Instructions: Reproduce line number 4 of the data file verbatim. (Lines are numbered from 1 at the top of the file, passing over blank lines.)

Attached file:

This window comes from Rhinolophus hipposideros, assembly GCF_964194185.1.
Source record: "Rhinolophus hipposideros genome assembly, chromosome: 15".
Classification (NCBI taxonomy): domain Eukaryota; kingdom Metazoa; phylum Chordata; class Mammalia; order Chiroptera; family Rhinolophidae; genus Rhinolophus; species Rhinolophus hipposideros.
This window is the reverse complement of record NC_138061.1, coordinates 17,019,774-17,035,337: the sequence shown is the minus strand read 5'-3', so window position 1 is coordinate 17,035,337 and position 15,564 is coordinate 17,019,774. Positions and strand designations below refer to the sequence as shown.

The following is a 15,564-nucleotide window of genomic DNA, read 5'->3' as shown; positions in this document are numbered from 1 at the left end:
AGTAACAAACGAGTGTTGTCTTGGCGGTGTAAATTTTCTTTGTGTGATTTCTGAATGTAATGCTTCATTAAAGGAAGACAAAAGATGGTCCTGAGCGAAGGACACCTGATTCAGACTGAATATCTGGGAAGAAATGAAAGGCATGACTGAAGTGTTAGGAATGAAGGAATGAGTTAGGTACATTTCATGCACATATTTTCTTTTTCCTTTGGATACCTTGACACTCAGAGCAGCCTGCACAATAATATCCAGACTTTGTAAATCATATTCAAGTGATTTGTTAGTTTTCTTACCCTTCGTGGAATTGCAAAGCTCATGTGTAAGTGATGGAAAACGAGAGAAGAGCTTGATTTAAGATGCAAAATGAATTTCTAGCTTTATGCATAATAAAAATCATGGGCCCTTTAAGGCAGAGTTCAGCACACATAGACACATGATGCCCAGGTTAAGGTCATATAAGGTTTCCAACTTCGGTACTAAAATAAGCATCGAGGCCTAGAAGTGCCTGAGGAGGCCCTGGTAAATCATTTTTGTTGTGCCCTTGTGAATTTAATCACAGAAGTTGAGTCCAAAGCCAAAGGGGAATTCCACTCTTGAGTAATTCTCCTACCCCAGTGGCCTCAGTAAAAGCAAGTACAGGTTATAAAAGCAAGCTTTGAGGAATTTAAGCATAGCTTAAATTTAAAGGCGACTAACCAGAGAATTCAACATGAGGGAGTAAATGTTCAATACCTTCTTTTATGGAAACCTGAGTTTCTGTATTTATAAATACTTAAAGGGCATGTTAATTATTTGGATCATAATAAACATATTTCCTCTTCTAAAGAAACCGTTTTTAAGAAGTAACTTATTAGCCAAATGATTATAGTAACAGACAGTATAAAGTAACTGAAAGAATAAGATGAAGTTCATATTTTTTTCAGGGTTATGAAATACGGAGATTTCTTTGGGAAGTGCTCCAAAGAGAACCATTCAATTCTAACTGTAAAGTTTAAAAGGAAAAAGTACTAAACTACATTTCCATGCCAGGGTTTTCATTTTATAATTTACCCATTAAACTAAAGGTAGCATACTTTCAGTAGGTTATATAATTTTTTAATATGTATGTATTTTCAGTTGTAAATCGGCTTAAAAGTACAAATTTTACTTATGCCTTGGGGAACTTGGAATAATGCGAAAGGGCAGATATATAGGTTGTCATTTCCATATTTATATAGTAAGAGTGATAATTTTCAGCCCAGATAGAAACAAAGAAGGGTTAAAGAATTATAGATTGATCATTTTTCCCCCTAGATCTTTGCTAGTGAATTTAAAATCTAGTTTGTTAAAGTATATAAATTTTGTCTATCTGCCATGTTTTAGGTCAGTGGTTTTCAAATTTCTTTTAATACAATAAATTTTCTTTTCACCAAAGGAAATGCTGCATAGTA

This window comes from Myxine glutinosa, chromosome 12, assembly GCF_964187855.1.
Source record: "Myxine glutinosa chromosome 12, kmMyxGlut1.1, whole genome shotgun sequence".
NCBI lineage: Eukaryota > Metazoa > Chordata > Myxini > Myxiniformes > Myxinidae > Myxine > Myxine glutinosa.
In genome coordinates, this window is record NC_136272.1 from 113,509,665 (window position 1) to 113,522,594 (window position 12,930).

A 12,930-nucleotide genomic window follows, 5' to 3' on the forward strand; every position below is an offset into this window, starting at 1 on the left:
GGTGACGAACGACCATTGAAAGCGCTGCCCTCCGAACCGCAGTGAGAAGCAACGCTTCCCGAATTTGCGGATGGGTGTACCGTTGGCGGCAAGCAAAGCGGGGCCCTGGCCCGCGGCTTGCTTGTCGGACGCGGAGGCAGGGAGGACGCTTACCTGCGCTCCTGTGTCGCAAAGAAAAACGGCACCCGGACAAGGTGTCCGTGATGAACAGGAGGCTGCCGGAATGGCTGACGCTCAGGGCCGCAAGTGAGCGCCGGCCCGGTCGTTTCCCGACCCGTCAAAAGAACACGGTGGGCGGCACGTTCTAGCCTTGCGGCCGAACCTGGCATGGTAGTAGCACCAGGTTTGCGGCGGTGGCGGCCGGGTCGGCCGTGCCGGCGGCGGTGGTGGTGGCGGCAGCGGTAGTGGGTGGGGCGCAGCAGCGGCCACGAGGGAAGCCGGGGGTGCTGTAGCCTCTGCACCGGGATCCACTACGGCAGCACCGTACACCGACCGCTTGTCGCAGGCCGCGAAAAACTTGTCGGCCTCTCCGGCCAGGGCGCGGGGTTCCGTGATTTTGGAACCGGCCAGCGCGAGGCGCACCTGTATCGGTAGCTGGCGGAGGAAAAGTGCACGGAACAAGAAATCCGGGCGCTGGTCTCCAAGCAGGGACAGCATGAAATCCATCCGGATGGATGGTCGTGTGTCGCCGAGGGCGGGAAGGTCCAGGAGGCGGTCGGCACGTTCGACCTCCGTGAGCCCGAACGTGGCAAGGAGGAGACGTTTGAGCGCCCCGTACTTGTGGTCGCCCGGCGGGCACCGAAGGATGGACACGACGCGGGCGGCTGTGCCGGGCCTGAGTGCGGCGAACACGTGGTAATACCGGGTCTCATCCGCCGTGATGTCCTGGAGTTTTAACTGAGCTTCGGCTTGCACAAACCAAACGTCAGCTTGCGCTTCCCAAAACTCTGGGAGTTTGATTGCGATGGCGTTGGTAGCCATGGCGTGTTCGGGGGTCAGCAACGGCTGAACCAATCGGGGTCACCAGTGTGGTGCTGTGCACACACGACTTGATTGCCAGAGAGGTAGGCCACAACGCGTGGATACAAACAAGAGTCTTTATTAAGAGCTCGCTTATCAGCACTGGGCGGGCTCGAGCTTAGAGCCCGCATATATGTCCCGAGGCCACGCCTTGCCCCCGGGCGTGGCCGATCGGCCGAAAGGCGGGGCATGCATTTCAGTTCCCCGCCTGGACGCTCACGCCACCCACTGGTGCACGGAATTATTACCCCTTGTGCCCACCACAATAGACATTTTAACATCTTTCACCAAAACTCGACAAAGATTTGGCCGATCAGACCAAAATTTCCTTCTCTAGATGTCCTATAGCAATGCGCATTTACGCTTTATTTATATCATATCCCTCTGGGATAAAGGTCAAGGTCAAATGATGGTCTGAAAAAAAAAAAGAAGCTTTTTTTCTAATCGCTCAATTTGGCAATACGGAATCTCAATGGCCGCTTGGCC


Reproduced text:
This window is the reverse complement of record NC_138061.1, coordinates 17,019,774-17,035,337: the sequence shown is the minus strand read 5'-3', so window position 1 is coordinate 17,035,337 and position 15,564 is coordinate 17,019,774. Positions and strand designations below refer to the sequence as shown.